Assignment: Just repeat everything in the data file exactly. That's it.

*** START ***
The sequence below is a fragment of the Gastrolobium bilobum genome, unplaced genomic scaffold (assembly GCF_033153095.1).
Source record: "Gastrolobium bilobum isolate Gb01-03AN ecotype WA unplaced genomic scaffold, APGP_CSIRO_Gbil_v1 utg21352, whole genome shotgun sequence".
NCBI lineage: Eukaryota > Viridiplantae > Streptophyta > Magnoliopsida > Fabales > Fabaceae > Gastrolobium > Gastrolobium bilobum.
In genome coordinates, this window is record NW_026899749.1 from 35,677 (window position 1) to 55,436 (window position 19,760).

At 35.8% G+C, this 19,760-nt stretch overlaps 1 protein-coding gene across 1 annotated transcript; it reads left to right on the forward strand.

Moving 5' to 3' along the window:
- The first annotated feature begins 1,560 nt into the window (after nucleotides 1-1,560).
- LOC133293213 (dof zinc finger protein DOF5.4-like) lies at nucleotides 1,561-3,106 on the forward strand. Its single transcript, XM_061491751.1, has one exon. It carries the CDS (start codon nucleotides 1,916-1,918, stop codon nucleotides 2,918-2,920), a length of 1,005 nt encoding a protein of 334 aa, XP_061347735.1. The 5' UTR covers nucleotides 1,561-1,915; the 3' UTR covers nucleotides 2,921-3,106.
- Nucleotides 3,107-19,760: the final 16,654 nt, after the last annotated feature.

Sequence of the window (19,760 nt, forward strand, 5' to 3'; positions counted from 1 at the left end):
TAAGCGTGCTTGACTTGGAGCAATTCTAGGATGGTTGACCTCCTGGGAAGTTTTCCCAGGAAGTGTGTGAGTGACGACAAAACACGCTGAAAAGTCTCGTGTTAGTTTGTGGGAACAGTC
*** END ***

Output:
The sequence below is a fragment of the Gastrolobium bilobum genome, unplaced genomic scaffold (assembly GCF_033153095.1).
Source record: "Gastrolobium bilobum isolate Gb01-03AN ecotype WA unplaced genomic scaffold, APGP_CSIRO_Gbil_v1 utg21352, whole genome shotgun sequence".
NCBI lineage: Eukaryota > Viridiplantae > Streptophyta > Magnoliopsida > Fabales > Fabaceae > Gastrolobium > Gastrolobium bilobum.
In genome coordinates, this window is record NW_026899749.1 from 35,677 (window position 1) to 55,436 (window position 19,760).

At 35.8% G+C, this 19,760-nt stretch overlaps 1 protein-coding gene across 1 annotated transcript; it reads left to right on the forward strand.

Moving 5' to 3' along the window:
- The first annotated feature begins 1,560 nt into the window (after nucleotides 1-1,560).
- LOC133293213 (dof zinc finger protein DOF5.4-like) lies at nucleotides 1,561-3,106 on the forward strand. Its single transcript, XM_061491751.1, has one exon. It carries the CDS (start codon nucleotides 1,916-1,918, stop codon nucleotides 2,918-2,920), a length of 1,005 nt encoding a protein of 334 aa, XP_061347735.1. The 5' UTR covers nucleotides 1,561-1,915; the 3' UTR covers nucleotides 2,921-3,106.
- Nucleotides 3,107-19,760: the final 16,654 nt, after the last annotated feature.

Sequence of the window (19,760 nt, forward strand, 5' to 3'; positions counted from 1 at the left end):
TAAGCGTGCTTGACTTGGAGCAATTCTAGGATGGTTGACCTCCTGGGAAGTTTTCCCAGGAAGTGTGTGAGTGACGACAAAACACGCTGAAAAGTCTCGTGTTAGTTTGTGGGAACAGTC